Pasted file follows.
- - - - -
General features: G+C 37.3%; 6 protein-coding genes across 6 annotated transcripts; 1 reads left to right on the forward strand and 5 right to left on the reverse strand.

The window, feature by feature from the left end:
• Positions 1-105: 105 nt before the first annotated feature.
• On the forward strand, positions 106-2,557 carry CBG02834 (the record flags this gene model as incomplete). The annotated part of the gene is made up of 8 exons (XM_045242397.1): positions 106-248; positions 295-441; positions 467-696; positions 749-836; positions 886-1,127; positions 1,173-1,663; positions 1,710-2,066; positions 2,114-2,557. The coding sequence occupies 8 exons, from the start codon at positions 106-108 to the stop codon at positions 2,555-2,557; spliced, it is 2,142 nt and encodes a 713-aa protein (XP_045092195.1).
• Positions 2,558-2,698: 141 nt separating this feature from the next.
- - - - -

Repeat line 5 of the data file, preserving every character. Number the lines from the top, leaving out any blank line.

• Positions 2,558-2,698: 141 nt separating this feature from the next.